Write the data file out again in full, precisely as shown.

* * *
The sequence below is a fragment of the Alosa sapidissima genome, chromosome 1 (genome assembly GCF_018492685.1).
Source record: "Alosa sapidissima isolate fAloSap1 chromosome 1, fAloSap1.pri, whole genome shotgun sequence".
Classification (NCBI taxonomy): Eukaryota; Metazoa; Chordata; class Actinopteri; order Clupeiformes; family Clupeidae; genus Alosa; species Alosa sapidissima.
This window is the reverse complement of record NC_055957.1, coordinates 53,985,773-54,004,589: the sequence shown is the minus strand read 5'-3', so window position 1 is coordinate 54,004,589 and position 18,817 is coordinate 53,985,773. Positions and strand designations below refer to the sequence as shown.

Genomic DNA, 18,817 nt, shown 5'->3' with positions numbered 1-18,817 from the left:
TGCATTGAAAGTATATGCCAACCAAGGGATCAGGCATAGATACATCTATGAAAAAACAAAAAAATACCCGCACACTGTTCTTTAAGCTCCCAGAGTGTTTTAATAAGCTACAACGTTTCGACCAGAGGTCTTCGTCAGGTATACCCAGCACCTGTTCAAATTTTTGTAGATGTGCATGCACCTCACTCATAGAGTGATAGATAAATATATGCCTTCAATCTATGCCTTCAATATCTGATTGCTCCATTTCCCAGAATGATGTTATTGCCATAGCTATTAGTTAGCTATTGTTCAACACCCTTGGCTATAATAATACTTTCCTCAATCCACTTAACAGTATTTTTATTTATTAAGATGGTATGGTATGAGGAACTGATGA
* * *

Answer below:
The sequence below is a fragment of the Alosa sapidissima genome, chromosome 1 (genome assembly GCF_018492685.1).
Source record: "Alosa sapidissima isolate fAloSap1 chromosome 1, fAloSap1.pri, whole genome shotgun sequence".
Classification (NCBI taxonomy): Eukaryota; Metazoa; Chordata; class Actinopteri; order Clupeiformes; family Clupeidae; genus Alosa; species Alosa sapidissima.
This window is the reverse complement of record NC_055957.1, coordinates 53,985,773-54,004,589: the sequence shown is the minus strand read 5'-3', so window position 1 is coordinate 54,004,589 and position 18,817 is coordinate 53,985,773. Positions and strand designations below refer to the sequence as shown.

Genomic DNA, 18,817 nt, shown 5'->3' with positions numbered 1-18,817 from the left:
TGCATTGAAAGTATATGCCAACCAAGGGATCAGGCATAGATACATCTATGAAAAAACAAAAAAATACCCGCACACTGTTCTTTAAGCTCCCAGAGTGTTTTAATAAGCTACAACGTTTCGACCAGAGGTCTTCGTCAGGTATACCCAGCACCTGTTCAAATTTTTGTAGATGTGCATGCACCTCACTCATAGAGTGATAGATAAATATATGCCTTCAATCTATGCCTTCAATATCTGATTGCTCCATTTCCCAGAATGATGTTATTGCCATAGCTATTAGTTAGCTATTGTTCAACACCCTTGGCTATAATAATACTTTCCTCAATCCACTTAACAGTATTTTTATTTATTAAGATGGTATGGTATGAGGAACTGATGA